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The ghost of Christmas yet to come: Five holiday season tips for retail landlords

Matthew Marino

The holiday season brings many desirable things to a retail center: a fresh holiday look, a sense of excitement and anticipation, and the most important thing — more traffic and customers. Along with these benefits, the holidays also bring retail owners some legal and practical challenges. The primary goal is to keep your center running smoothly and profitably, and forethought and preparation may avoid not only some coal in your stocking, but perhaps an unanticipated legal problem or lawsuit. Below are five tips for retail landlords and property managers to consider as the holidays approach.

1. Where is Santa's Spot? Time, Place and Manner Policies. Retail centers are always a focal point of expressive activities by political groups, proselytizers, solicitors, and labor unions. This is even worse during the holiday season, when bell-ringing Santas and other attention seekers inevitably appear in great numbers. While California law generally requires commercial property owners to permit expressive activity at retail centers (see Robins v. Pruneyard Shopping Center (1979) 23 Cal.3d 899), owners may impose content-neutral "time, place, and manner" restrictions on expressive activities. By these rules, which can account for a center's unique aspects and layout, owners can place reasonable restrictions on speech, including advance notice of expressive activity and controls on its location, volume, timing, and conduct. They are a critical tool for owners to control such activities and may permit owners to seek damages for violation of the rules by disruptive conduct, as the Ninth Circuit recently held in The Retail Property Trust v. United Brotherhood of Carpenters, 2014 U.S. App. LEXIS 18322. Well-crafted policies promulgated in advance may also prevent a lawsuit from groups seeking to exercise free speech rights.

2. Holiday Crowds and Disabled Access Compliance. The holidays normally bring a retail center a marked increase in visitors, which may place a strain on facilities and resources. It also increases the chance that a visitor may encounter a barrier to access in violation of law. Store displays or aisles redesigned or moved to accommodate holiday displays or extra shoppers may impede disabled access. Failure to have policies in place that ensure accessibility during the holiday bustle, and employees trained to properly implement such policies, may invite a claim that impermissible barriers exist. Any such barriers to access may lead to a lawsuit. Drafting and updating the center's access policies, and having counsel or a Certified Access Specialist survey the center to confirm compliance, can prevent headaches, complaints, and unwelcome lawsuits when the calendar turns to the New Year.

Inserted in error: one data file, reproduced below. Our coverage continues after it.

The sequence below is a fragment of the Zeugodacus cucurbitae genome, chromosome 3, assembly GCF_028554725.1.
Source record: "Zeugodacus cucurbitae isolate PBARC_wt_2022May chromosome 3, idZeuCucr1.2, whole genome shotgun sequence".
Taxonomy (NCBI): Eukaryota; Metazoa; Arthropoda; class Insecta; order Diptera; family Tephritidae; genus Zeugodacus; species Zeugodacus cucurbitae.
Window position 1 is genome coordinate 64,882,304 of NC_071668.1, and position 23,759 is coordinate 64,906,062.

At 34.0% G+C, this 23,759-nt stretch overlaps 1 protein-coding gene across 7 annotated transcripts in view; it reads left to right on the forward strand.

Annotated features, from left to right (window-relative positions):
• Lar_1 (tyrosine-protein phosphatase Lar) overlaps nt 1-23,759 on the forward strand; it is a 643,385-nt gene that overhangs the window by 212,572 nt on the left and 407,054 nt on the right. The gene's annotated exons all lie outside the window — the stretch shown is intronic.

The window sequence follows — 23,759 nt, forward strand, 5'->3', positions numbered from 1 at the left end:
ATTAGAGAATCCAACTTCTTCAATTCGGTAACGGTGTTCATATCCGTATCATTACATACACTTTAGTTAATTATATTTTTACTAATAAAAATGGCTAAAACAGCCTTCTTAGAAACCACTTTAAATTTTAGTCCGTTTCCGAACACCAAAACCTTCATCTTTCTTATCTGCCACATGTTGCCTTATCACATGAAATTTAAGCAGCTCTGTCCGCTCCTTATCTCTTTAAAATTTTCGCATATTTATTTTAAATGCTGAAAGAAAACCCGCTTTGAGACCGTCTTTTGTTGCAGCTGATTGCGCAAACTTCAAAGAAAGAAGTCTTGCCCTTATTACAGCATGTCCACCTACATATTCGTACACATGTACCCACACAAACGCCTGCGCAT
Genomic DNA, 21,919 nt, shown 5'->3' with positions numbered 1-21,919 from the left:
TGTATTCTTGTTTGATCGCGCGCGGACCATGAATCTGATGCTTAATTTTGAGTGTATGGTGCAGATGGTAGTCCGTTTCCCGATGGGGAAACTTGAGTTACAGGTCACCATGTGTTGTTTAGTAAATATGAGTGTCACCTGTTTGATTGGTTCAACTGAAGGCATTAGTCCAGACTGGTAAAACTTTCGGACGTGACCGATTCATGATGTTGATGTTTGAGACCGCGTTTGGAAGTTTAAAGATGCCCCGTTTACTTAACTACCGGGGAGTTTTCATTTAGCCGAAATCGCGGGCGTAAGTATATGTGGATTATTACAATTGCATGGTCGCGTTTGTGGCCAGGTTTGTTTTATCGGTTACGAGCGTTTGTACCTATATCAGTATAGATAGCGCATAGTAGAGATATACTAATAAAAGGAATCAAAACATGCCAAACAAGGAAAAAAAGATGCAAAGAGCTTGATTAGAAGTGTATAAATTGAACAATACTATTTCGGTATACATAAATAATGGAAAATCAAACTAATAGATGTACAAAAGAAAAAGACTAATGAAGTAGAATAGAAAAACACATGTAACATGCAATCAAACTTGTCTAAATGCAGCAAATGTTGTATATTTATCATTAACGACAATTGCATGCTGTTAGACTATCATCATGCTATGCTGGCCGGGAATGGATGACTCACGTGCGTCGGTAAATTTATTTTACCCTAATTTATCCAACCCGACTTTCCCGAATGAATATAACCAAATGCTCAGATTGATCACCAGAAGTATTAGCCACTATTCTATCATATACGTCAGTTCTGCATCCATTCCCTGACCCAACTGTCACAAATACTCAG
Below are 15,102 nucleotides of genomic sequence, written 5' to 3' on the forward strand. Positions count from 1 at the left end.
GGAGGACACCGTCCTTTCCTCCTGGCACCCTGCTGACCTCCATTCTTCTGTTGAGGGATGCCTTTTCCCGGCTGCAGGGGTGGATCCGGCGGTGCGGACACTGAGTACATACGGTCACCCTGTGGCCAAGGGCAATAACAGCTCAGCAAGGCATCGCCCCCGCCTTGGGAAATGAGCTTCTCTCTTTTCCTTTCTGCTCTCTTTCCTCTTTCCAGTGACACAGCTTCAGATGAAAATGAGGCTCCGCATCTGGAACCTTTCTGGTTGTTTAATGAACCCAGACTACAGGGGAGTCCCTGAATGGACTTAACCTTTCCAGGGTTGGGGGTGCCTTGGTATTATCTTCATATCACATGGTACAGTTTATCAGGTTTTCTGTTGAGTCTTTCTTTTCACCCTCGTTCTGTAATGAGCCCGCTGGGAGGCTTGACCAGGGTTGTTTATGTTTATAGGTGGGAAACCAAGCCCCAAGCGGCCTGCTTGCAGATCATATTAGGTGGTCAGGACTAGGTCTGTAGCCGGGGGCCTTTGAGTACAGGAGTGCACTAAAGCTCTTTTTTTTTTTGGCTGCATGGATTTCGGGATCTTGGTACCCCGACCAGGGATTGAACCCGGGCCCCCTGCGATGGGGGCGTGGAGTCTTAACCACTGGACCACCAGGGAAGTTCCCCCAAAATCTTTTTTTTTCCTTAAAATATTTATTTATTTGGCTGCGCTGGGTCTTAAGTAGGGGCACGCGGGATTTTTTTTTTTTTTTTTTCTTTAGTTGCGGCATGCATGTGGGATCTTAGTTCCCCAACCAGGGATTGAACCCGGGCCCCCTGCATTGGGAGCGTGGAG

3. O Christmas Tree? Holiday Displays. Large and elaborate holiday displays and lighting are now commonplace, as retail centers compete for shoppers' attention. Your hundred-foot tall red-nosed reindeer might make Clark Griswold proud, but your local municipality may not agree. Displays that do not comply with local requirements may have to be dismantled or may subject the owner to fines. Live performances may require permits, be subject to additional regulations, or violate use obligations or restrictions in various leases. Review all local requirements that may be applicable, and check leases for the scope of permitted activities. It is also advisable to confirm whether the costs of holiday displays or advertising can be charged as common expenses and in what amount. The cost of extra center-wide advertising during the holidays is a common dispute between landlords and tenants.

4. Temporary Tenants: Naughty and Nice. The holidays frequently bring additional tenants seeking short-term space for holiday-themed sales or services or to take advantage of increased traffic. This provides landlords welcomed additional revenue for previously unused space, but there are pitfalls for the unwary. The inventory of short-term tenants may infringe on exclusive sales rights or interfere with tenant mix requirements. Shared expense percentages may be affected. Temporary structures may require permitting or interfere with access obligations. Owners should consider all of these issues and monitor existing lease requirements to ensure short-term occupants do not interfere with existing tenants.

5. Bob Cratchit's Day Off? Holiday Operating Hours. As retail competition grows, the traditional "Black Friday" push has become a race to open on Thanksgiving Day. "Day after Christmas" sales have become "Christmas night" sales while the figgy pudding still sits on the table. Although centers generally strive for uniform operating hours, some tenants might rather be closed during non-traditional times. Each particular lease will govern when and to what extent tenants must operate, so landlords should be familiar with those obligations to avoid an acrimonious or costly dispute. Irregular or uneven tenant operations may also cause customer confusion or animosity. Landlords should have a considered plan regarding operating hours during non-traditional times.


Matthew J. Marino is a litigation partner in the San Diego office of Allen Matkins. Matt's practice focuses on business and real estate disputes, including landlord/tenant disputes, unlawful detainer, property management issues, and construction and condominium litigation. Matt can be reached at (619) 235-1558 or mmarino@allenmatkins.com

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